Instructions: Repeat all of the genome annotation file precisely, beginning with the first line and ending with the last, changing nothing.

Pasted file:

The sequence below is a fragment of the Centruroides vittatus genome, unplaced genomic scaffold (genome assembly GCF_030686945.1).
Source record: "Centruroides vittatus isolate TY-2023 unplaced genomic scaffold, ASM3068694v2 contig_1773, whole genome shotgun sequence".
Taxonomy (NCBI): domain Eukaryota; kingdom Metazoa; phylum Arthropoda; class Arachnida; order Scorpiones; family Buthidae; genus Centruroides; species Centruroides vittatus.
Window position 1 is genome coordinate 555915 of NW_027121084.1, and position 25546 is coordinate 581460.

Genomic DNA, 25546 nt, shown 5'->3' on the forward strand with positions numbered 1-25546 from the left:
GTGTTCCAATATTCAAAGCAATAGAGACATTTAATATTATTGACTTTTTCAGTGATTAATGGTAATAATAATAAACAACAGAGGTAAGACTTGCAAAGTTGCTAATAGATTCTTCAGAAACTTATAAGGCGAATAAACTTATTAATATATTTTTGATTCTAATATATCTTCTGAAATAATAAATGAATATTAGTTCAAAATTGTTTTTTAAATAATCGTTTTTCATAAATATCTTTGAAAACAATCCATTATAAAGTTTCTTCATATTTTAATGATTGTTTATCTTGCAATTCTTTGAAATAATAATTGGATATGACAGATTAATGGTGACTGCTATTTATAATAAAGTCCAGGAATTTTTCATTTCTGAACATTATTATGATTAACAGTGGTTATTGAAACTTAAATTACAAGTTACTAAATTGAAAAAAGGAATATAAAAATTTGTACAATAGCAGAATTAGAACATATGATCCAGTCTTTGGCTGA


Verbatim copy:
The sequence below is a fragment of the Centruroides vittatus genome, unplaced genomic scaffold (genome assembly GCF_030686945.1).
Source record: "Centruroides vittatus isolate TY-2023 unplaced genomic scaffold, ASM3068694v2 contig_1773, whole genome shotgun sequence".
Taxonomy (NCBI): domain Eukaryota; kingdom Metazoa; phylum Arthropoda; class Arachnida; order Scorpiones; family Buthidae; genus Centruroides; species Centruroides vittatus.
Window position 1 is genome coordinate 555915 of NW_027121084.1, and position 25546 is coordinate 581460.

Genomic DNA, 25546 nt, shown 5'->3' on the forward strand with positions numbered 1-25546 from the left:
GTGTTCCAATATTCAAAGCAATAGAGACATTTAATATTATTGACTTTTTCAGTGATTAATGGTAATAATAATAAACAACAGAGGTAAGACTTGCAAAGTTGCTAATAGATTCTTCAGAAACTTATAAGGCGAATAAACTTATTAATATATTTTTGATTCTAATATATCTTCTGAAATAATAAATGAATATTAGTTCAAAATTGTTTTTTAAATAATCGTTTTTCATAAATATCTTTGAAAACAATCCATTATAAAGTTTCTTCATATTTTAATGATTGTTTATCTTGCAATTCTTTGAAATAATAATTGGATATGACAGATTAATGGTGACTGCTATTTATAATAAAGTCCAGGAATTTTTCATTTCTGAACATTATTATGATTAACAGTGGTTATTGAAACTTAAATTACAAGTTACTAAATTGAAAAAAGGAATATAAAAATTTGTACAATAGCAGAATTAGAACATATGATCCAGTCTTTGGCTGA